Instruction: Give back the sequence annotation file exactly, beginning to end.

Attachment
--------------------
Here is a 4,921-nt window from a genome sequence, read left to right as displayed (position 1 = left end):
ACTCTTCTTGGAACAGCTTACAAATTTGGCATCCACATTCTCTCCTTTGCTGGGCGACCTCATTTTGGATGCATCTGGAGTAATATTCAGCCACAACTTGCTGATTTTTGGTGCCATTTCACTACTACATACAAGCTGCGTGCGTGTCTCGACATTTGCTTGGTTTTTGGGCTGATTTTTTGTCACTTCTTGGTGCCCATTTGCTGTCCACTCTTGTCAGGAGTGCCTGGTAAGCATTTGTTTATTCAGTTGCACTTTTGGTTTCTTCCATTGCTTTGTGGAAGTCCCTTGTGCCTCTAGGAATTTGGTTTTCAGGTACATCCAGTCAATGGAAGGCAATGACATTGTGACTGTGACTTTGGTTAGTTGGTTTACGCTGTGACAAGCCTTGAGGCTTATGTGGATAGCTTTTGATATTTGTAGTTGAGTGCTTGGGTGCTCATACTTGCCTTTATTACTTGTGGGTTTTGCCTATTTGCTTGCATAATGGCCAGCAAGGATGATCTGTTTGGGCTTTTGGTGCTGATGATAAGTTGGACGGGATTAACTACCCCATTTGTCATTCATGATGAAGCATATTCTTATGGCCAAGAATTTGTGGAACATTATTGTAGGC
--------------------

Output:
Here is a 4,921-nt window from a genome sequence, read left to right as displayed (position 1 = left end):
ACTCTTCTTGGAACAGCTTACAAATTTGGCATCCACATTCTCTCCTTTGCTGGGCGACCTCATTTTGGATGCATCTGGAGTAATATTCAGCCACAACTTGCTGATTTTTGGTGCCATTTCACTACTACATACAAGCTGCGTGCGTGTCTCGACATTTGCTTGGTTTTTGGGCTGATTTTTTGTCACTTCTTGGTGCCCATTTGCTGTCCACTCTTGTCAGGAGTGCCTGGTAAGCATTTGTTTATTCAGTTGCACTTTTGGTTTCTTCCATTGCTTTGTGGAAGTCCCTTGTGCCTCTAGGAATTTGGTTTTCAGGTACATCCAGTCAATGGAAGGCAATGACATTGTGACTGTGACTTTGGTTAGTTGGTTTACGCTGTGACAAGCCTTGAGGCTTATGTGGATAGCTTTTGATATTTGTAGTTGAGTGCTTGGGTGCTCATACTTGCCTTTATTACTTGTGGGTTTTGCCTATTTGCTTGCATAATGGCCAGCAAGGATGATCTGTTTGGGCTTTTGGTGCTGATGATAAGTTGGACGGGATTAACTACCCCATTTGTCATTCATGATGAAGCATATTCTTATGGCCAAGAATTTGTGGAACATTATTGTAGGC